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Tuesday, April 16, 2024

The Hanley Estate: The First ‘LEED for Homes’ Certified Residence in Paradise Valley

Respect for the desert, marquee design and craftsmanship and environmental sensitivity: Lee and Nancy Hanley’s home artfully combines tradition and energy-saving technology. 

When they worked with their design/construction team on the residence just before and during the Great Recession, 2006–2010, the Hanleys wanted to demonstrate they were environmentally conscientious, without sacrificing authenticity, spaciousness and luxury for energy efficiency.

As a result, their 17,000-square foot rural Mediterranean estate, including a stand-alone guest house and casita, became the first “LEED for Homes” certified property in Paradise Valley and one of the largest LEED-certified homes in Arizona. Leadership in Energy and Environmental Design is a green building certification program developed by the nonprofit Chicago-based U.S. Green Building Council (USGBC).

After years of passionate planning on the home, Lee, a Marine Corps officer and veteran, passed away in Aug. 2012, a year and a half after the home was finished. On the wall of his study are ceremonial swords, awards and commendations, including one noting Nancy’s continuing support of the Marine Corps Scholarship Foundation.

Nancy met Ron Eriksson in 2018, and the two were married the following year. The couple is remodeling a smaller luxury home in nearby Finisterre.

 On a 4 1/2-acre-plus lot, the timeless estate has views to adjacent Camelback Mountain with direct access to the trails; in the distance are the McDowell Mountains. The main home has four bedrooms, five full bathrooms and three powder rooms; the guest house has two bedrooms and one bath; and the casita has one bedroom and one bathroom. In addition, the home features two two-car garages and a heated pool/spa.

Widely honored, the home received a Pacific Coast Builders Gold Nugget Award in 2011 for the best home over 6,000 square feet and, the same year, a National Gold Nugget Grand Award for the Best Custom Home over 6,500 square feet.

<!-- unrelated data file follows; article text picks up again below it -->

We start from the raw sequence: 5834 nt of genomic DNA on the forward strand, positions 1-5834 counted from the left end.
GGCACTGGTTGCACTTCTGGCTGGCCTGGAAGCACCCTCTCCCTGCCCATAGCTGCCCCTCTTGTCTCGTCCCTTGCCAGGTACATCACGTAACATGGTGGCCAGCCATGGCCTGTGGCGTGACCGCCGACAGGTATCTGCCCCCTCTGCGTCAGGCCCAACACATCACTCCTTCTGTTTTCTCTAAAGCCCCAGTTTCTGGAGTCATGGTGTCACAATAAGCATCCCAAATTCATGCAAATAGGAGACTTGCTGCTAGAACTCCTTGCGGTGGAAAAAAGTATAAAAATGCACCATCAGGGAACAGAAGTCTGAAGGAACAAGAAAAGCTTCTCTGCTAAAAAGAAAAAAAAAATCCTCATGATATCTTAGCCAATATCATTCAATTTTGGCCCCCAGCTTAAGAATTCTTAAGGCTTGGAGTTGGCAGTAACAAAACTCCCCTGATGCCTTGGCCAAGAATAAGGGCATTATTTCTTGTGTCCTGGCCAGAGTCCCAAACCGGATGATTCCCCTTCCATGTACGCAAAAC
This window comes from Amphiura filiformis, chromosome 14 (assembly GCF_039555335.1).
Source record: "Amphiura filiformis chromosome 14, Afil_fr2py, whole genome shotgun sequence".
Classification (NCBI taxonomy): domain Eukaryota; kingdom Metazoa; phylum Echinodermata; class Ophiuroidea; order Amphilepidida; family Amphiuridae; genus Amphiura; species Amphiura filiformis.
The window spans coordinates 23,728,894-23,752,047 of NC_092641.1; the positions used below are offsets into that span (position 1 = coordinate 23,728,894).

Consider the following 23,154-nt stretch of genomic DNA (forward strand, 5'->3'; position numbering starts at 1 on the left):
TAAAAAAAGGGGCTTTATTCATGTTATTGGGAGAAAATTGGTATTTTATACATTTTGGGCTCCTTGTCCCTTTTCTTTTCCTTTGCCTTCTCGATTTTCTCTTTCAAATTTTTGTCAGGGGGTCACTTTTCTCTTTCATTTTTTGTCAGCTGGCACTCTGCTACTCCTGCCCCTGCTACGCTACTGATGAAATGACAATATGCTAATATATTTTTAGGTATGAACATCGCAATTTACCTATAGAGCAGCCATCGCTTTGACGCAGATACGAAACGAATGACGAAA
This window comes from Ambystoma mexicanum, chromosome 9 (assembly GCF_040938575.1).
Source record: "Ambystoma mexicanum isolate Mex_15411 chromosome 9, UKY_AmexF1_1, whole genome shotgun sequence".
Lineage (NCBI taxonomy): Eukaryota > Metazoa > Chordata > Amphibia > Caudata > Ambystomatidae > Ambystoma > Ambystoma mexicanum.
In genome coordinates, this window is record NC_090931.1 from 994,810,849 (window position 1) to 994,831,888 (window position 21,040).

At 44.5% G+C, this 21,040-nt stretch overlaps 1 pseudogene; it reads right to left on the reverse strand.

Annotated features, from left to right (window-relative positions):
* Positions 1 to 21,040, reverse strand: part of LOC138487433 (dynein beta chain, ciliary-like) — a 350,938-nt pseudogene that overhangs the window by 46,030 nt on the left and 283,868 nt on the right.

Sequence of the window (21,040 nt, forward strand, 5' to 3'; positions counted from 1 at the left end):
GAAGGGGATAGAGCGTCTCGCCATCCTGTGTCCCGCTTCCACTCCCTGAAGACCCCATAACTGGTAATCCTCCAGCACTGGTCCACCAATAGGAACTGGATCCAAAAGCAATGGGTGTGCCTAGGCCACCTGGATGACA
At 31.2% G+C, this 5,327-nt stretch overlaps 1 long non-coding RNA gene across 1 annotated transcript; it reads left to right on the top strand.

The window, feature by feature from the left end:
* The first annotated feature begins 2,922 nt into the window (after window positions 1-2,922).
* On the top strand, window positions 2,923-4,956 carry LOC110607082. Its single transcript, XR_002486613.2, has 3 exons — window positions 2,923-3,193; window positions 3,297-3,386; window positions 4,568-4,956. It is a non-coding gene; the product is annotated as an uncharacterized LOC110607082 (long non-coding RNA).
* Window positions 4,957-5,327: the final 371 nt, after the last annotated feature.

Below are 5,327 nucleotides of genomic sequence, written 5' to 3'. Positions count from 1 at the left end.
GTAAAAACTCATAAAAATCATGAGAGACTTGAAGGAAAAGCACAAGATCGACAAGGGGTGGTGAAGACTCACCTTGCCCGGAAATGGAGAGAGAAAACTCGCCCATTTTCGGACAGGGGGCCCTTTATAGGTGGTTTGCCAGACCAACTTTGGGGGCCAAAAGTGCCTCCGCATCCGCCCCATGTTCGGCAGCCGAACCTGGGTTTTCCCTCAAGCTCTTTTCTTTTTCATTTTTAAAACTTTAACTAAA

The couple’s stellar team included Architect Mark B. Candelaria, AIA, Candelaria Design Associates LLC; green building pioneer, Desert Star Construction (DSC); Interior Designer, Donna Vallone; Architectural consultant, Jim Smith, Serving the Nation; Landscape Architect, Jeff Berghoff; and lighting designer, Creative Designs in Lighting, Walter Spitz, principal. “We are thrilled to be working with Mark Candelaria and the same design/construction team on our new home,” Nancy says.

“The client was very intent on creating a truly authentic rural Mediterranean home incorporating reclaimed materials, including beams, wood floors, fireplaces and doors,” Candelaria explains. “And then all new materials had to be incorporated in a way that reinforced this old rural Mediterranean aesthetic yet, incorporated the latest technology including lighting, energy efficiency and solar. The challenge was to incorporate this technology in a hidden manner that did not detract from the authentic rural Mediterranean style.”

Designed & Built Green

Each of the structures on the property received a LEED rating: the 13,982-square foot main house, LEED certified; the 2,025-square foot guest house, Gold; and the 977-square foot casita, Platinum.

Individual spaces achieved these HERS ratings: main house, 57; guest house, 61; casita, 62. The Home Energy Rating System index is the industry standard measuring energy efficiency. The lower the score, the more efficient the space.

The not-for-profit Residential Energy Services Network, based in Oceanside, California, maintains national standards for building energy efficiency rating and certification systems in the United States. RESNET determines HERS by checking exterior walls, above and below grade; floors above unconditioned spaces such as garages or cellars; ceilings and roofs; attics, foundations and crawl spaces; windows and doors; vents and ductwork; HVAC systems; the water heating system; and thermostats.

To get started, the team razed the existing 1960s home, then salvaged the materials, much of it steel, and donated these to local nonprofits. Berghoff employees saved all of the original plants, trees and cacti, some of which are more than a century old; they then replanted them on the property.

Led by company founder and CEO, Jerry Meek, Desert Star Construction built with 8-inch CMU blocks and 2 x 4-inch furring. The next layer is a local blend by Anasazi Stone—mortar washed using sand from the site—coats the blocks and furring. For insulation, the team installed sprayed-foam, blown cellulose and batts based on various requirements.